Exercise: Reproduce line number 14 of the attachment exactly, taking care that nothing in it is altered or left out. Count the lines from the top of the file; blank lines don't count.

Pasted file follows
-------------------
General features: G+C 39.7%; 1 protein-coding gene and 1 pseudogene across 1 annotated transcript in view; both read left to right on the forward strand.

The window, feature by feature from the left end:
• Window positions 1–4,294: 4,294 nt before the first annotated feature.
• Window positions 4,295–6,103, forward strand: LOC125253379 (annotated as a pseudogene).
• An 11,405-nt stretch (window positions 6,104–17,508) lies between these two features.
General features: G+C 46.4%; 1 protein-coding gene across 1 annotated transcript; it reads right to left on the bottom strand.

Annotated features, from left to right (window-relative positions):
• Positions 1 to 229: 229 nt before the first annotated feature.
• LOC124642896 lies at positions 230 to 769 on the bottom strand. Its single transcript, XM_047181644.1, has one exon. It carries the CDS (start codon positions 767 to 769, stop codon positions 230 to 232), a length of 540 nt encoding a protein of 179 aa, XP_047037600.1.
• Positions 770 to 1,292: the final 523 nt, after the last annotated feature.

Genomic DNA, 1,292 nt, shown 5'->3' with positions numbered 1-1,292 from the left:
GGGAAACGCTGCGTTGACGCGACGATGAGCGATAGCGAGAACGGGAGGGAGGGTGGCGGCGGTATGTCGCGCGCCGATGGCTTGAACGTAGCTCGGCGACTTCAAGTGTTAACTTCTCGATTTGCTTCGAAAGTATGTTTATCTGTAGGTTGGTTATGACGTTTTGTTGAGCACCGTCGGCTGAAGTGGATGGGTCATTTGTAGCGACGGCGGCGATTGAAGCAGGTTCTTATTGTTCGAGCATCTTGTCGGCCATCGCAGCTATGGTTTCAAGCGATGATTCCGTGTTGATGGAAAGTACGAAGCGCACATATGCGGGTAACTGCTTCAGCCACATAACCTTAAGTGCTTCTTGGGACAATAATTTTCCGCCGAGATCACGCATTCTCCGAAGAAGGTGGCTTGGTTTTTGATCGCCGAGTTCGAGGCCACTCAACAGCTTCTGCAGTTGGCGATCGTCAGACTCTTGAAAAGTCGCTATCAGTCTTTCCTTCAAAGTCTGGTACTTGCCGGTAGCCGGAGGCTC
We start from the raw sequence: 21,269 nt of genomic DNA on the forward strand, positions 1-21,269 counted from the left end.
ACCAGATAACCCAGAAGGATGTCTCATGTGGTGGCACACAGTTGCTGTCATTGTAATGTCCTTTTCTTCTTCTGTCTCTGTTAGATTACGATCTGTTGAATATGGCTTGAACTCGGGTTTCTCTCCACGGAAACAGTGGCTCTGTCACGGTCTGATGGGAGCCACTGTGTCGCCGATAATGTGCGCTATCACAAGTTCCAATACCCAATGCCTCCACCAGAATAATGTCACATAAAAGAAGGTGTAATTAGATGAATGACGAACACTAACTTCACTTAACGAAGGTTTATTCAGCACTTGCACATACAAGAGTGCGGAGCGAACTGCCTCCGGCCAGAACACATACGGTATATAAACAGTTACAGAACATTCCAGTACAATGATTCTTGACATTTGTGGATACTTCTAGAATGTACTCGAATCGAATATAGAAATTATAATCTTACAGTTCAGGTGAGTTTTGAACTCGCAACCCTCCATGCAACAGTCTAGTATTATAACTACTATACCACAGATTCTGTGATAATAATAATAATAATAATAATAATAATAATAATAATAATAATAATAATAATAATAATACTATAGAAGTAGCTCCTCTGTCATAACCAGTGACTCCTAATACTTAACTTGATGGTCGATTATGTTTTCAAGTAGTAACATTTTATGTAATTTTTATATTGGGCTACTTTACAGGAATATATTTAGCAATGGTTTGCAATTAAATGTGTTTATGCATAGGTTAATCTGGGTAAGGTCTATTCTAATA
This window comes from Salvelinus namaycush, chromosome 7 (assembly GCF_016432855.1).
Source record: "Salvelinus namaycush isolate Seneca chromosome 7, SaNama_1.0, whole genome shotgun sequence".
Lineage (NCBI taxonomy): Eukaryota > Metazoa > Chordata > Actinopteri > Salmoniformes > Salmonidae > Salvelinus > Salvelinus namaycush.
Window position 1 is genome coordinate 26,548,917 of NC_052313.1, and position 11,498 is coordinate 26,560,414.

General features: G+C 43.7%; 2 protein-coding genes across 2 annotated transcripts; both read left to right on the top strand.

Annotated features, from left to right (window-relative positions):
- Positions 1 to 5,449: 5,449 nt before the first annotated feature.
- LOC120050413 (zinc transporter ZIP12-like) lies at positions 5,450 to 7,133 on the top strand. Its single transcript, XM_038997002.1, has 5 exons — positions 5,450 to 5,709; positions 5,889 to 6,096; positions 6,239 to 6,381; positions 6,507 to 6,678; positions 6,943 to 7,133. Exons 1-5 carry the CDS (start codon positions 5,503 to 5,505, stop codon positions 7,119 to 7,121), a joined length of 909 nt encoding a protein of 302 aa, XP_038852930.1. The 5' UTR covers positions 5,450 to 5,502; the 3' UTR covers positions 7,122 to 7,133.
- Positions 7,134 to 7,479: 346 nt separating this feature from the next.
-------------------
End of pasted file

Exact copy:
ACCAGATAACCCAGAAGGATGTCTCATGTGGTGGCACACAGTTGCTGTCATTGTAATGTCCTTTTCTTCTTCTGTCTCTGTTAGATTACGATCTGTTGAATATGGCTTGAACTCGGGTTTCTCTCCACGGAAACAGTGGCTCTGTCACGGTCTGATGGGAGCCACTGTGTCGCCGATAATGTGCGCTATCACAAGTTCCAATACCCAATGCCTCCACCAGAATAATGTCACATAAAAGAAGGTGTAATTAGATGAATGACGAACACTAACTTCACTTAACGAAGGTTTATTCAGCACTTGCACATACAAGAGTGCGGAGCGAACTGCCTCCGGCCAGAACACATACGGTATATAAACAGTTACAGAACATTCCAGTACAATGATTCTTGACATTTGTGGATACTTCTAGAATGTACTCGAATCGAATATAGAAATTATAATCTTACAGTTCAGGTGAGTTTTGAACTCGCAACCCTCCATGCAACAGTCTAGTATTATAACTACTATACCACAGATTCTGTGATAATAATAATAATAATAATAATAATAATAATAATAATAATAATAATAATAATAATAATACTATAGAAGTAGCTCCTCTGTCATAACCAGTGACTCCTAATACTTAACTTGATGGTCGATTATGTTTTCAAGTAGTAACATTTTATGTAATTTTTATATTGGGCTACTTTACAGGAATATATTTAGCAATGGTTTGCAATTAAATGTGTTTATGCATAGGTTAATCTGGGTAAGGTCTATTCTAATA